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At the Intersection: Where Philosophy and Theology Meet


Wipf & Stock


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(2017) “Epistemological Matters Matter for Theological Understanding,” to appear in At the Intersection: Where Philosophy and Theology Meet, ed. Edited by Daniel J. Fick and Jesse K. Mileo. Foreword by R. J. Snell. Eugene, OR: Wipf & Stock, pp .


This article leads the reader to appreciate some of the importance of philosophical epistemology, to the field of theology, by way of two fascinating philosophical topics. As it does so, it provides some development and clarification of two notions important in epistemology: first, rationality, and second, the distinction sometimes called the “propositional–experiential” distinction. The first is the more central to mainstream philosophy today. Since at least Plato, philosophers have asked: what is it to know something, or to be rational or right-headed, as opposed to kooky or gullible, in believing something? Christian philosophers have applied this study to the question: can faith be known/rational/right-headed? This topic is especially germane today, with the “New Atheism” claiming that faith on the basis of Revelation is gullible or worse. The other big epistemological topic I’ll address has a history just as old. It’s discussed here and there, piecemeal, rather than systematically, today and throughout the philosophical tradition. Augustine, for one, reflects powerfully upon it. That topic is, broadly, the difference between experiential knowledge and propositional knowledge. Sometimes we seem to know something, as thoroughly as you please—you’d pass an exam on it with flying colors—without really knowing it--in a more felt, experienced, deeper way. The importance of this issue comes out in a variety of contexts. Here’s one important connection: What sort of knowledge does it take to trust God? What sort of knowledge are we missing, if we know in our minds that we should trust God, but we don’t “feel it in our nerves” (as C.S. Lewis would put it)? Experiential knowledge seems to be saliently responsible in a way that propositional knowledge isn’t, for moving us to action, affection, value judgment, and prioritizing in life (= wisdom, a gift of the HS), as well. There are further applications to judging moral responsibility, and to effective preaching and teaching.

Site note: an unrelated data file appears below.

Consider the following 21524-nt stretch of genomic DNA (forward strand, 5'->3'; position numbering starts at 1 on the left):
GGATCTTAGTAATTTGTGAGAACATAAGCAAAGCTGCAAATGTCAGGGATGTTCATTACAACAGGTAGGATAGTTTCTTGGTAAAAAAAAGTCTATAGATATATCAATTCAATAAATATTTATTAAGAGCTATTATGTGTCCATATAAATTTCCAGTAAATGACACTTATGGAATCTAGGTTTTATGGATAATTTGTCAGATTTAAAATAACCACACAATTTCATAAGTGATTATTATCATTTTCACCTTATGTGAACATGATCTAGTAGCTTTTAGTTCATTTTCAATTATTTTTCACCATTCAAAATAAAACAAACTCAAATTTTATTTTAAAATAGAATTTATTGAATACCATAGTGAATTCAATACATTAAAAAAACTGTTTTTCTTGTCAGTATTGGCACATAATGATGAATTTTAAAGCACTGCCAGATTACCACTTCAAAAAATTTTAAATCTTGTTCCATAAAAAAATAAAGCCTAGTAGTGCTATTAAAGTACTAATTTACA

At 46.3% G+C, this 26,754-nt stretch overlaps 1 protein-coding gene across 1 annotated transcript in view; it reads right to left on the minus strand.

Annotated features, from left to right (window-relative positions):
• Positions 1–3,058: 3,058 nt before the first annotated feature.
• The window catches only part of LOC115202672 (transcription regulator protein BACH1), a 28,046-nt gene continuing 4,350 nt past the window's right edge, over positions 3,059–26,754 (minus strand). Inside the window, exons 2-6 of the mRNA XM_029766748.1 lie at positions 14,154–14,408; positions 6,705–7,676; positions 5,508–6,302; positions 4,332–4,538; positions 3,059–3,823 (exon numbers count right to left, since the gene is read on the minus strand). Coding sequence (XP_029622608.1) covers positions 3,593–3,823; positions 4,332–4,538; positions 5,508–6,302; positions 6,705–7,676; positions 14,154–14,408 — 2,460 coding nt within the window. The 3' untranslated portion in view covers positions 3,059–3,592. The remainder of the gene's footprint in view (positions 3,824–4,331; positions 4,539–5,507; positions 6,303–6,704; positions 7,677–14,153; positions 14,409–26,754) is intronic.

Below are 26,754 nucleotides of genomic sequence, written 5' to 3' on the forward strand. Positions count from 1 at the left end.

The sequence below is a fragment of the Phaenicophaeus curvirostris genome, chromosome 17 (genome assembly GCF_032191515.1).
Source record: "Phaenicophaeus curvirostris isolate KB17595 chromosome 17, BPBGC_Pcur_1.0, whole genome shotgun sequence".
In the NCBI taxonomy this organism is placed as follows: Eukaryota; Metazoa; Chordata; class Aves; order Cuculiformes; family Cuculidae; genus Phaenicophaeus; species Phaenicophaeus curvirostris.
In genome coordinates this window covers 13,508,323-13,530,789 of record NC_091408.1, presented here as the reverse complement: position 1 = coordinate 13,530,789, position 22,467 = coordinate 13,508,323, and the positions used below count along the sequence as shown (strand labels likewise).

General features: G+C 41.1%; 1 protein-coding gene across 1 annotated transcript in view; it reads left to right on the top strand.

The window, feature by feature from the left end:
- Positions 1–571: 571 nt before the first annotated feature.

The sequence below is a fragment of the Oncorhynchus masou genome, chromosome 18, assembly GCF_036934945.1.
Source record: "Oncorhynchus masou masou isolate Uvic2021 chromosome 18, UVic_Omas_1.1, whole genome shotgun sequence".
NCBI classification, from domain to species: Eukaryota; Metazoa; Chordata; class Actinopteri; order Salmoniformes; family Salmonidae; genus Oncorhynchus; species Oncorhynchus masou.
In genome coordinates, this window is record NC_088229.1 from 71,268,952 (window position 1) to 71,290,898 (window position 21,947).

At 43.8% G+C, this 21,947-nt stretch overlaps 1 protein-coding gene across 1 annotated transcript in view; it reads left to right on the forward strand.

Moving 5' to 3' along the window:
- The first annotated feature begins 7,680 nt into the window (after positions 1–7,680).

C.S. Lewis, propositional knowledge, speculative knowledge, experiential knowledge, gifts of the holy spirit--wisdom, Alvin Plantinga

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